Delegate evenhandedly. Find out each employee’s career goals and interests. Then delegate the tasks most stimulating for each person. Don’t assign the most coveted or boring jobs to the same person repeatedly or assume that only certain employees can tackle high-profile projects.
Balance your “face time.” Track the time you spend with employees. You should remain equally accessible to everyone and initiate contact regularly with even the most quiet, aloof or obnoxious workers.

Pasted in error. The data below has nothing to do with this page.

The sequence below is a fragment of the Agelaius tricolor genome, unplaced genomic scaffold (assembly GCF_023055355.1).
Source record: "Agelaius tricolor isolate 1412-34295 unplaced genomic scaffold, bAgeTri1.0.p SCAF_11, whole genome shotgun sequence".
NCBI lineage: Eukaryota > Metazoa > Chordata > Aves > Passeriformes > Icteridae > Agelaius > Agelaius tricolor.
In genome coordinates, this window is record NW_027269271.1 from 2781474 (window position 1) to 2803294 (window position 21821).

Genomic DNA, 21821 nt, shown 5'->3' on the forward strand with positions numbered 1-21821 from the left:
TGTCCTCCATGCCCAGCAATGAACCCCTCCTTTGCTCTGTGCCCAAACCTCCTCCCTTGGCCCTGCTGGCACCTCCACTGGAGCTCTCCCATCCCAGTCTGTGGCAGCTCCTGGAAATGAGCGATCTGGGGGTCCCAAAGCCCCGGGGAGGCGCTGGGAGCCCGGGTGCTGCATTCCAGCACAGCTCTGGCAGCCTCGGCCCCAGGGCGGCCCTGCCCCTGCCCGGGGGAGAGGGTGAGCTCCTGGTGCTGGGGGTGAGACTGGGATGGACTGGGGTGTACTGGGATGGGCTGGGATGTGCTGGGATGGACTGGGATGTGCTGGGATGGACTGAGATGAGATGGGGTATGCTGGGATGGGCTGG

Spread the same message. If you’re disseminating information, do it once—the right way. Announce developments to the troops in a timely manner without leaking details to “trusted” employees in advance.
Give proportionate rewards. When you recognize and reward people, make sure you’re using objective criteria to measure performance. Giving away $100 for a mediocre idea—and then barely acknowledging an even better suggestion—exposes you to ridicule.
Welcome new hires—consistently. Give all newcomers the same orientation. When two people start in similar positions, invite them to the same staff meetings and company outings. Promise that they’ll have at the same time.